Basically I'm saying that almost every game ever made follows the model that you're talking about, where the outcome is inevitable.

Re:Flawed argument (4, Insightful)

Chris Burke (6130) | more than 7 years ago | (#19962883)

So would a play which involved audience participation, and which was scripted such that according to said audience participation could result in one of several outcomes, then become a sport? I don't know if such a thing would offend the High Poobahs of theatre, but it sounds like a cool work of art to me.

I've never seen a video game that was -that- malleable. They only ever allow what the game authors put into the game that you could do. It was like when I was describing computer RPGs to my roomate, who is familiar with pen and paper RPGs but not CRPGs, and I was describing the bit in the NWN expansion where you get turned to stone by a surprise encounter with a medusa.

"How do they make sure you get to that point instead of running off somewhere else?" he asked, thinking like a game master whose players can ruin their plans.

"Uh, by making that the only thing in the area that you can interact with in any way" was the answer. If they don't give you the option to do something else, then you can't do anything else but stand there and not do what they want.

The fact is that games only offer the illusion of malleability to varying degrees. The ways in which the game designer both gives you choices and constrains the outcomes seems to me to be the very place where "art" can be created in a way unique to video games.

Re:Flawed argument (1)

AgentPaper (968688) | more than 7 years ago | (#19964347)

Correct me if I'm wrong, but I seem to recall reading something similar in one of the original Battlestar Galactica novelizations (the one about the big-ass laser on the ice planet - I forget the title). According to that novel, "Caprican tragedy" was a theatre form in which the actors would enact two endings, showing the results from changing a main character's pivotal choice at some other point in the play - to wit, what would happen if Romeo didn't kill himself before Juliet woke up, or if Jean Valjean simply took the Bishop's silver and ran.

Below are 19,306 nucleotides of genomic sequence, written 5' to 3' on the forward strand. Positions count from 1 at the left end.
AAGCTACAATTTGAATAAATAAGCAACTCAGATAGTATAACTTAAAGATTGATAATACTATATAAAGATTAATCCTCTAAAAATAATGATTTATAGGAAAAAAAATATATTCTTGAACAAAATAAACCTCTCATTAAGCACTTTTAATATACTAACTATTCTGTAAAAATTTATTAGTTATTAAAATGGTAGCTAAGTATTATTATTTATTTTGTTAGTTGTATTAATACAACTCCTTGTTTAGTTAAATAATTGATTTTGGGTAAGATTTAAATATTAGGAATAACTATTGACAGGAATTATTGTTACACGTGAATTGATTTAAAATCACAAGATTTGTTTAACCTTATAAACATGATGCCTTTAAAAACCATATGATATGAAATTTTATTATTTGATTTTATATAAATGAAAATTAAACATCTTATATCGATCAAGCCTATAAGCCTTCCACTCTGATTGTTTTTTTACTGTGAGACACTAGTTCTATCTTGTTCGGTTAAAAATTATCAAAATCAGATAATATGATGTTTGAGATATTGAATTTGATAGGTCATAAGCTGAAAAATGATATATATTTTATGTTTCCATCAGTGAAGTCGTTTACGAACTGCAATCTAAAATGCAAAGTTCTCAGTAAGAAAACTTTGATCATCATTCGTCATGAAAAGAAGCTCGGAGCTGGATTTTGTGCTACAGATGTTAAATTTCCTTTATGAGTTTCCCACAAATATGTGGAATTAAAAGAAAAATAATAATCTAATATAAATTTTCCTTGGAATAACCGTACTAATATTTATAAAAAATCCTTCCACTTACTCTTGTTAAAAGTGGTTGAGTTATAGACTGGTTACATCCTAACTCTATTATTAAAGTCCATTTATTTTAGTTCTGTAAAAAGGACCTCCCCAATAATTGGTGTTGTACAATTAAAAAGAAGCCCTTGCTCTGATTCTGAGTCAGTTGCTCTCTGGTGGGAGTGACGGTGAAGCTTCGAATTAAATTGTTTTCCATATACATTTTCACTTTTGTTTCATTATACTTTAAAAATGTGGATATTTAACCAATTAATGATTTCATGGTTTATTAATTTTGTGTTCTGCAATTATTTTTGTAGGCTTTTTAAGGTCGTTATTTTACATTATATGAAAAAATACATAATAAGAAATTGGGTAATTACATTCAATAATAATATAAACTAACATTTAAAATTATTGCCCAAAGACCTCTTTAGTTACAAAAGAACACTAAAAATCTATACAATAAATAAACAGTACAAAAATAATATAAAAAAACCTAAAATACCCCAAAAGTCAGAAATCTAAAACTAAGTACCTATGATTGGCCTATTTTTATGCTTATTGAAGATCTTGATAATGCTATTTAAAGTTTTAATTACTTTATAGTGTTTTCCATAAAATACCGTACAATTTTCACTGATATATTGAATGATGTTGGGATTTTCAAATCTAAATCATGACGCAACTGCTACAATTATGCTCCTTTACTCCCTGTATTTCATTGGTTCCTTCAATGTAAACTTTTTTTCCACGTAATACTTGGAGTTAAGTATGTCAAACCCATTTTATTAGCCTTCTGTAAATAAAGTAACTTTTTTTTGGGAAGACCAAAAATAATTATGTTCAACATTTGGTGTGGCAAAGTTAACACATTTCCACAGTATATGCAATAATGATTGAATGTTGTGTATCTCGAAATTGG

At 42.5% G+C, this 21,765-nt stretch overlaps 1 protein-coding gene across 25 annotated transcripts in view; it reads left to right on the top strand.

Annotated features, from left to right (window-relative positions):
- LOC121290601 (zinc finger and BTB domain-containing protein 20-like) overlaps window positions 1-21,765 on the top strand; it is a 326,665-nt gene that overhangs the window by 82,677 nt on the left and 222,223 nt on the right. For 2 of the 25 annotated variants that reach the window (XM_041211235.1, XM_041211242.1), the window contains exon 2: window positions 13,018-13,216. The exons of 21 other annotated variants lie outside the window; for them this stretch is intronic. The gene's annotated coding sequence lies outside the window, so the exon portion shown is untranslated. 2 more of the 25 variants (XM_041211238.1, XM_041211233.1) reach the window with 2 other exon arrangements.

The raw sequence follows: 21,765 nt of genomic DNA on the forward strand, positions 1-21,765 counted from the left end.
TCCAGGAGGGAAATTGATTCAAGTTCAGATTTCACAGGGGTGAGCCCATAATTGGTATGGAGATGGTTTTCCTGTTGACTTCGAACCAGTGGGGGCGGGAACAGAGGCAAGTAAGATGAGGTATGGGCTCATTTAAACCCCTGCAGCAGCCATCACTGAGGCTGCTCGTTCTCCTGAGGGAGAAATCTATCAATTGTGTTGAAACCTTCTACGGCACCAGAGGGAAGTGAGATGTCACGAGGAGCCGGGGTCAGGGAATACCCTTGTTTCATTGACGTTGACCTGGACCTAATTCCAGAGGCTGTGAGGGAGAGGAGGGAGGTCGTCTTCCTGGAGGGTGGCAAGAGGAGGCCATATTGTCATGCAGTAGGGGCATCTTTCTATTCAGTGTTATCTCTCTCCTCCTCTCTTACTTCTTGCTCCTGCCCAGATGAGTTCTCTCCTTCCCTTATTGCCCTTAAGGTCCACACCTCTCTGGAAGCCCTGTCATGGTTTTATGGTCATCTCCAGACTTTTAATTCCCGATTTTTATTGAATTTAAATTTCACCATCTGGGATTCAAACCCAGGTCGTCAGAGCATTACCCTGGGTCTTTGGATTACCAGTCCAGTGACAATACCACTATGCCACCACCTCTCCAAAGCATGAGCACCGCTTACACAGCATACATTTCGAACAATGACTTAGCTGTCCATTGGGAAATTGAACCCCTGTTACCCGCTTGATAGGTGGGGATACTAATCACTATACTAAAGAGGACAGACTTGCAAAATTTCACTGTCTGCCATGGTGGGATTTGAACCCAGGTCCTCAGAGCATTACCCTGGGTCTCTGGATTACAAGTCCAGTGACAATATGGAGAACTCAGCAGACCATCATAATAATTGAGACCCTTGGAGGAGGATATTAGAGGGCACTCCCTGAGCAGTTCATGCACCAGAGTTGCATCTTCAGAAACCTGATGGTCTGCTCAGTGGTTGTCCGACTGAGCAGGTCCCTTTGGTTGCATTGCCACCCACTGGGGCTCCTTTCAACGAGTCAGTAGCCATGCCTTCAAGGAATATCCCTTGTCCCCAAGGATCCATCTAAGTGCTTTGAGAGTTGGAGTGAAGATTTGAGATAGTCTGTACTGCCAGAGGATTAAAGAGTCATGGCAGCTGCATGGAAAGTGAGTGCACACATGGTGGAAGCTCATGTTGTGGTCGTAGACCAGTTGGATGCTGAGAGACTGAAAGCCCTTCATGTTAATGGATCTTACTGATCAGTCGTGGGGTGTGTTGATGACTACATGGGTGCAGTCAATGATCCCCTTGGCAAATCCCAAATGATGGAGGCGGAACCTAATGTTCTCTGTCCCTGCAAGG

Interesting idea, though I imagine it'd be a pain for the actors!

Re:Flawed argument (1)

Bobartig (61456) | more than 7 years ago | (#19963025)

Your example involving Romeo is basically any RPG without multiple endings (and about a hundred other things). It doesn't really matter how you choose to play Diablo II, at the end, you've destroyed world stone and opened the gates to hell. Or something like that. The point is, a game doesn't have to have a malleable outcome.

What would be really nice would be to listen to a debate between Will Wright and this Ebert fellow.

Re:Flawed argument (1)

eln (21727) | more than 7 years ago | (#19963039)

To me, art is about the emotions it evokes in the beholder. If a piece of work is capable of stirring strong emotions, it can probably be considered art. In video games, the entire experience of playing them can often stir up strong emotions, even if they are not the emotions intended by the creator.

A hallmark of much great art is that it can be appreciated on many different levels by many different people, often in ways the creator of the work never intended. A truly great game could very well do the same thing.

Like I said, it's arguable if any game up to the present has been able to do all of this, but to say it's impossible is, I think, fundamentally misunderstanding what art is.

Re:Flawed argument (1)

Megane (129182) | more than 7 years ago | (#19963045)

However, were he to encounter a game where you play as Romeo, and no matter what you try you and juliet both die, then is it not art?

Hey, Aeris always dies in FF7! ART!

One might argue that modern RPGs full of cut scenes should be considered as art with a bit of sport as a diversion between the cut scenes. Even when there are choices that affect the outcome, such games still have a limited number of outcomes.